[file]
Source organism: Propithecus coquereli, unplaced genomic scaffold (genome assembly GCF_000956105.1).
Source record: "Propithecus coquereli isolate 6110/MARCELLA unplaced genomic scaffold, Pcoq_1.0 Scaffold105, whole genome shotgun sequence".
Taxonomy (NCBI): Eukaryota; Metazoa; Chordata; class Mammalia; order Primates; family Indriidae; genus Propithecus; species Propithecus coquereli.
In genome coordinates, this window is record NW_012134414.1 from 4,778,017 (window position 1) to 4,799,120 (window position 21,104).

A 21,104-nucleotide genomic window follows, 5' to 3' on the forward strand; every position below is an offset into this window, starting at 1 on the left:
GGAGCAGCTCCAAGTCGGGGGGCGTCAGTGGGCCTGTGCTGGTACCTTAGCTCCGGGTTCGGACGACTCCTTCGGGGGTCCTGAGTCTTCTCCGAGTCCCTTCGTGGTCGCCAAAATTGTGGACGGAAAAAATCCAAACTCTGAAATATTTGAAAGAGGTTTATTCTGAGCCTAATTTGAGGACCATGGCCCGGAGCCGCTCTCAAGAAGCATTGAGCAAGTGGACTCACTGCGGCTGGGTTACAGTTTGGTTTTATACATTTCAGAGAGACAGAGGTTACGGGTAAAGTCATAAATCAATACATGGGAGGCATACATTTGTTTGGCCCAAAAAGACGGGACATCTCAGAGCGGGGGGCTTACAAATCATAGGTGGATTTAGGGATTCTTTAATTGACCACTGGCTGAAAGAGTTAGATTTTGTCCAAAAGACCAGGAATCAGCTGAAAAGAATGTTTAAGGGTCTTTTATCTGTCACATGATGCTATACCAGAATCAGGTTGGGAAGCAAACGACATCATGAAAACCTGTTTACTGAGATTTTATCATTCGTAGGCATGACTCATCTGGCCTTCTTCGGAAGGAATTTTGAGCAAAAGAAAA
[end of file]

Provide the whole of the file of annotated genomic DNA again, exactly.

Source organism: Propithecus coquereli, unplaced genomic scaffold (genome assembly GCF_000956105.1).
Source record: "Propithecus coquereli isolate 6110/MARCELLA unplaced genomic scaffold, Pcoq_1.0 Scaffold105, whole genome shotgun sequence".
Taxonomy (NCBI): Eukaryota; Metazoa; Chordata; class Mammalia; order Primates; family Indriidae; genus Propithecus; species Propithecus coquereli.
In genome coordinates, this window is record NW_012134414.1 from 4,778,017 (window position 1) to 4,799,120 (window position 21,104).

A 21,104-nucleotide genomic window follows, 5' to 3' on the forward strand; every position below is an offset into this window, starting at 1 on the left:
GGAGCAGCTCCAAGTCGGGGGGCGTCAGTGGGCCTGTGCTGGTACCTTAGCTCCGGGTTCGGACGACTCCTTCGGGGGTCCTGAGTCTTCTCCGAGTCCCTTCGTGGTCGCCAAAATTGTGGACGGAAAAAATCCAAACTCTGAAATATTTGAAAGAGGTTTATTCTGAGCCTAATTTGAGGACCATGGCCCGGAGCCGCTCTCAAGAAGCATTGAGCAAGTGGACTCACTGCGGCTGGGTTACAGTTTGGTTTTATACATTTCAGAGAGACAGAGGTTACGGGTAAAGTCATAAATCAATACATGGGAGGCATACATTTGTTTGGCCCAAAAAGACGGGACATCTCAGAGCGGGGGGCTTACAAATCATAGGTGGATTTAGGGATTCTTTAATTGACCACTGGCTGAAAGAGTTAGATTTTGTCCAAAAGACCAGGAATCAGCTGAAAAGAATGTTTAAGGGTCTTTTATCTGTCACATGATGCTATACCAGAATCAGGTTGGGAAGCAAACGACATCATGAAAACCTGTTTACTGAGATTTTATCATTCGTAGGCATGACTCATCTGGCCTTCTTCGGAAGGAATTTTGAGCAAAAGAAAA